Health officials have warned that a person infected with measles visited the park on October 16, and could have infected anyone who came in contact. Anyone exposed could develop symptoms up to 21 days after exposure. The Los Angeles resident that contaminated Disneyland by measles also visited a Starbucks in the area and left potential victims there as well.
The resident that contaminated Disneyland by measles was there at an allotted time. For anyone visiting these two areas on October 16 and has not been vaccinated, should visit their doctor for potential infections.
This is not the first time a measles outbreak has been a threat. Between August 11 to 15, a teenage girl from New Zealand came to visit Los Angeles and potentially exposing people in Los Angeles International Airport, Disneyland Resort, Universal Studios and other tourist sites in the area.
In 2014, there was a measles outbreak that affected over 120 people, 110 being California residents. Of those 110 people, 45 percent were unvaccinated, 12 is too young for the vaccine. This outbreak started with the hospitalization of an 11-year old unvaccinated child. Attendance at California theme parks is estimated at 24 million.
Here are some general guidelines to determine if someone is affected:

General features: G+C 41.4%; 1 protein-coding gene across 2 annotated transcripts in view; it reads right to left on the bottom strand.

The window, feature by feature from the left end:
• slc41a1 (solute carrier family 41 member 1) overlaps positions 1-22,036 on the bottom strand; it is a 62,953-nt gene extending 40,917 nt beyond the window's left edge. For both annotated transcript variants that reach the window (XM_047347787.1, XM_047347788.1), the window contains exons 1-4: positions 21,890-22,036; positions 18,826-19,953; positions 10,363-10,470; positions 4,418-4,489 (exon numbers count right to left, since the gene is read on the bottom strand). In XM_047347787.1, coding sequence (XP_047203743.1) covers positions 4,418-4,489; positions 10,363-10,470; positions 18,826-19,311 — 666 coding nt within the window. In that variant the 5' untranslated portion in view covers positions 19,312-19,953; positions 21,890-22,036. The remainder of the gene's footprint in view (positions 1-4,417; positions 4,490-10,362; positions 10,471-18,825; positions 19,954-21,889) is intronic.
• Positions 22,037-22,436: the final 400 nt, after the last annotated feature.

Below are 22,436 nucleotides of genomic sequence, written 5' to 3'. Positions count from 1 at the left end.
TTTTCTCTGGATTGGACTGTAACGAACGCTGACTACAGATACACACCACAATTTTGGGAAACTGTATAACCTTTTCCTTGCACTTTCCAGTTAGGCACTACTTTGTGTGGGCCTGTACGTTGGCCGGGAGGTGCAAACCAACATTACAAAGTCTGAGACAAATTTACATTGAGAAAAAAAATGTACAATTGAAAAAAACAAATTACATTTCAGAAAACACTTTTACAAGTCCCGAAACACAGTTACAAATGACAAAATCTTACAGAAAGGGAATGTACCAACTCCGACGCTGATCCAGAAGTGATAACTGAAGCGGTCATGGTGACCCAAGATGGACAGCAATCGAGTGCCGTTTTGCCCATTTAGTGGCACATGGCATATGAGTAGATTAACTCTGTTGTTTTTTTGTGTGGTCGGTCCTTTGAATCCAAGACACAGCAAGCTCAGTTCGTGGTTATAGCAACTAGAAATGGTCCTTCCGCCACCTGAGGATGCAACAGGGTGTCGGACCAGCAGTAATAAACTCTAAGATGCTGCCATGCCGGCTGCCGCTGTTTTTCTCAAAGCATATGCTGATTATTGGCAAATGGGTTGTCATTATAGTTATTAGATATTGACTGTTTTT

What is Measles?
Measles is an infection, also known as rubeola, which can be serious and even fatal for little children. The disease has become rarer over the years but is still fatal to over 100,000 people worldwide annually, mostly children under 5. In the United States, it hasn’t been an epidemic in over a decade because of the vaccinations.
Symptoms of measles include fever, dry cough, runny nose, sore throat, inflamed eyes, “tiny white spots with bluish-white centers on a red background found inside the mouth on the inner lining of the cheek –also called Koplik’s spot,” or “a skin rash made up of large, flat blotches that often flow into one another.”
Progression and Complications:
The progression is quite slow. The infection does not manifest until 10 to 14 days after being infected. It starts with the mild symptoms as mentioned above, almost flu-like. Eventually, it begins to manifest into a rash that starts on the face and eventually moves downward. The fever tends to rise to 104 or 105 degrees F at this point. The illness usually resolves in less than two weeks but can cause complications. These complications include ear infections, bronchitis, laryngitis, croup, pneumonia, encephalitis, or problems in pregnant women.
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